How organizations can encourage bursts of creativity
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A new study shows that creative exploration followed by exploitation can lead to a career’s greatest hits. The research also hints at how an organization—or a family—using this new information can help a person achieve genius.
Before developing his famed “drip technique,” abstract artist Jackson Pollock dabbled in drawing, print making and surrealist paintings of humans, animals and nature.
According to the new research this period of exploration, followed by exploitation of his new drip technique, set up Pollock for a “hot streak,” or a burst of high-impact works clustered together in close succession. In Pollock’s case, this was a three-year period from 1947 to 1950, during which he created all his drippy, splattered masterpieces that he is still famous for today.
By using artificial intelligence to mine big data related to artists, film directors and scientists, the researchers discovered that although this pattern is not uncommon it is nevertheless a magic formula. Hot streaks, they found, directly result from years of exploration (studying diverse styles or topics) immediately followed by years of exploitation (focusing on a narrow area to develop deep expertise).
The research was published in the journal Nature Communications.
With this new understanding about what triggers a hot streak, institutions can intentionally create environments that support and facilitate hot streaks in order to help their members thrive.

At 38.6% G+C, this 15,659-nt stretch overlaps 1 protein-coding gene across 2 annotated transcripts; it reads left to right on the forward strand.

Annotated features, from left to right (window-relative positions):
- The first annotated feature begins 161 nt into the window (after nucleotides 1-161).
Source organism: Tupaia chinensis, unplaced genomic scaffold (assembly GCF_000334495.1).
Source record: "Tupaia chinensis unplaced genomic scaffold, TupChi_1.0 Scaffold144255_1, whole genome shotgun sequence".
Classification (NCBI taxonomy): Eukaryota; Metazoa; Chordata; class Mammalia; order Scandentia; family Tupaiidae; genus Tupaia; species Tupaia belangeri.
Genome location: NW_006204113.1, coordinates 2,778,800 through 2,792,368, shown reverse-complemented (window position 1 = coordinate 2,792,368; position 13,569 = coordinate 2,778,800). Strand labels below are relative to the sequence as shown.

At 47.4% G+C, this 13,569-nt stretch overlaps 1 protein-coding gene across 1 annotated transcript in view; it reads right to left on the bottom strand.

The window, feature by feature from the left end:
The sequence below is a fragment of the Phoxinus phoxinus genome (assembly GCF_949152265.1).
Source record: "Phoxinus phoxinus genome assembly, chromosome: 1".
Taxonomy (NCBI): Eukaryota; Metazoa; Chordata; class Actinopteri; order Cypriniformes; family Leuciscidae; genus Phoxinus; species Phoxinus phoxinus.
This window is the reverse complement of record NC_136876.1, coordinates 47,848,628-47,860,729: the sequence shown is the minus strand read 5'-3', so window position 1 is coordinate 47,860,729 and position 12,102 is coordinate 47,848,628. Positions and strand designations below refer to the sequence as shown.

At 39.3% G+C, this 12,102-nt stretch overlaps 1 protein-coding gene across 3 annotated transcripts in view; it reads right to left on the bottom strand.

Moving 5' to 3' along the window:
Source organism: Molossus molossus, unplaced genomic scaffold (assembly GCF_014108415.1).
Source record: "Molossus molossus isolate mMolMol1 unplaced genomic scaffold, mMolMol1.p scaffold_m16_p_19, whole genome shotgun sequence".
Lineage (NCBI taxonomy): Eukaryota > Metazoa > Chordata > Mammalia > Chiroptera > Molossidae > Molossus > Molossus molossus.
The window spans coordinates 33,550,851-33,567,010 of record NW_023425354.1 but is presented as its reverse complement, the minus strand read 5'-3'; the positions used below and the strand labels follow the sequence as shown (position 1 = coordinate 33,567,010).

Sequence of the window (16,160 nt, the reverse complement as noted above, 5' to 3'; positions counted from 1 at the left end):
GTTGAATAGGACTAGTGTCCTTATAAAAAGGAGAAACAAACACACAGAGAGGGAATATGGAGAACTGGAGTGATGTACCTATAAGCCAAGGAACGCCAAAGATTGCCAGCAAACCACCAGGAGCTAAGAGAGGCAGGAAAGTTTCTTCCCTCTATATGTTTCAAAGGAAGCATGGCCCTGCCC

What the researchers say: “Neither exploration nor exploitation alone are associated with a hot streak. It’s the sequence of them together,” said the study leader. “Although exploration is considered a risk because it might not lead anywhere, it increases the likelihood of stumbling upon a great idea. By contrast, exploitation is typically viewed as a conservative strategy. If you exploit the same type of work over and over for a long period of time, it might stifle creativity. But, interestingly, exploration followed by exploitation appears to show consistent associations with the onset of hot streaks.”
In 2018 the team published a paper in Nature, characterizing hot streaks in artistic, cultural and scientific careers. After establishing that these hot streaks do occur, they were motivated to discover what triggers them. The lead researcher found a clue while visiting the Van Gogh Museum in Amsterdam.
Van Gogh experienced an artistic breakthrough from 1888-1890, during which he painted his most famous works, including The Starry Night, Sunflowers and Bedroom in Arles. Before that, however, his work was less impressionistic and more realistic. He also tended to use somber earth tones rather than the bright, sweeping colors, for which he is best known today.
“If you look at his production before 1888, it was all over the place,” the researchers said. “It was full of still-life paintings, pencil drawings and portraits that are much different in character from the work he created during his hot streak.”
In the new study, the researchers developed computational methods using deep-learning algorithms and network science and then applied these methods to large-scale datasets tracing the career outputs of artists, film directors and scientists.